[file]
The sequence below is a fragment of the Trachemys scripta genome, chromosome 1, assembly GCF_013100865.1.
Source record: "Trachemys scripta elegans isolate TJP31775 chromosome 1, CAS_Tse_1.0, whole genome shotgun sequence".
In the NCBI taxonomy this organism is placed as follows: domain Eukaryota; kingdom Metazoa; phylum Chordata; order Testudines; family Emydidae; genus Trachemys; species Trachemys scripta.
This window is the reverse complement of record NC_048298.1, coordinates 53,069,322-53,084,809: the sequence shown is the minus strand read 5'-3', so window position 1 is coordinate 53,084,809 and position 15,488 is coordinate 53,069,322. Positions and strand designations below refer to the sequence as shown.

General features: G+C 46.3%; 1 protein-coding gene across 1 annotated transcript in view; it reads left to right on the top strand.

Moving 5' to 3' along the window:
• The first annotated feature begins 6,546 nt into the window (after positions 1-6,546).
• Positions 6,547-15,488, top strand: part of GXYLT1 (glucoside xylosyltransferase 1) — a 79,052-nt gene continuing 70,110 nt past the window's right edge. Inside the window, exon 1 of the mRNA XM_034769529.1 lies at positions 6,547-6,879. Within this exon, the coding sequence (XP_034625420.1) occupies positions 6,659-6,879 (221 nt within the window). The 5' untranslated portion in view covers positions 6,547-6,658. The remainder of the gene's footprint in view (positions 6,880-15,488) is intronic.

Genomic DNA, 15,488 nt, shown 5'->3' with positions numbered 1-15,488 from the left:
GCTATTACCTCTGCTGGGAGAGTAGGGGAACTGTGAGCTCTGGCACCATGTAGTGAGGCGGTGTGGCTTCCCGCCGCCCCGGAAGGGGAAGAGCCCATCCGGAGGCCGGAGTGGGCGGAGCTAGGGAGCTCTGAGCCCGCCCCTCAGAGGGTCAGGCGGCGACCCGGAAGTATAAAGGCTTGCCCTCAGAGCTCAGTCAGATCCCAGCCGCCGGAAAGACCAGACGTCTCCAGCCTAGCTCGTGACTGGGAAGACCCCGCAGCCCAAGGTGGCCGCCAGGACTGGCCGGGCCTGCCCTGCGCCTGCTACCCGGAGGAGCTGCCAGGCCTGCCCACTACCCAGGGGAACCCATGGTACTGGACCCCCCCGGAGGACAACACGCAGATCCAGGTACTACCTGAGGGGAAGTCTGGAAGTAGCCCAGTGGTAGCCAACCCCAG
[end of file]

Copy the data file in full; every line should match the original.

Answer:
The sequence below is a fragment of the Trachemys scripta genome, chromosome 1, assembly GCF_013100865.1.
Source record: "Trachemys scripta elegans isolate TJP31775 chromosome 1, CAS_Tse_1.0, whole genome shotgun sequence".
In the NCBI taxonomy this organism is placed as follows: domain Eukaryota; kingdom Metazoa; phylum Chordata; order Testudines; family Emydidae; genus Trachemys; species Trachemys scripta.
This window is the reverse complement of record NC_048298.1, coordinates 53,069,322-53,084,809: the sequence shown is the minus strand read 5'-3', so window position 1 is coordinate 53,084,809 and position 15,488 is coordinate 53,069,322. Positions and strand designations below refer to the sequence as shown.

General features: G+C 46.3%; 1 protein-coding gene across 1 annotated transcript in view; it reads left to right on the top strand.

Moving 5' to 3' along the window:
• The first annotated feature begins 6,546 nt into the window (after positions 1-6,546).
• Positions 6,547-15,488, top strand: part of GXYLT1 (glucoside xylosyltransferase 1) — a 79,052-nt gene continuing 70,110 nt past the window's right edge. Inside the window, exon 1 of the mRNA XM_034769529.1 lies at positions 6,547-6,879. Within this exon, the coding sequence (XP_034625420.1) occupies positions 6,659-6,879 (221 nt within the window). The 5' untranslated portion in view covers positions 6,547-6,658. The remainder of the gene's footprint in view (positions 6,880-15,488) is intronic.

Genomic DNA, 15,488 nt, shown 5'->3' with positions numbered 1-15,488 from the left:
GCTATTACCTCTGCTGGGAGAGTAGGGGAACTGTGAGCTCTGGCACCATGTAGTGAGGCGGTGTGGCTTCCCGCCGCCCCGGAAGGGGAAGAGCCCATCCGGAGGCCGGAGTGGGCGGAGCTAGGGAGCTCTGAGCCCGCCCCTCAGAGGGTCAGGCGGCGACCCGGAAGTATAAAGGCTTGCCCTCAGAGCTCAGTCAGATCCCAGCCGCCGGAAAGACCAGACGTCTCCAGCCTAGCTCGTGACTGGGAAGACCCCGCAGCCCAAGGTGGCCGCCAGGACTGGCCGGGCCTGCCCTGCGCCTGCTACCCGGAGGAGCTGCCAGGCCTGCCCACTACCCAGGGGAACCCATGGTACTGGACCCCCCCGGAGGACAACACGCAGATCCAGGTACTACCTGAGGGGAAGTCTGGAAGTAGCCCAGTGGTAGCCAACCCCAG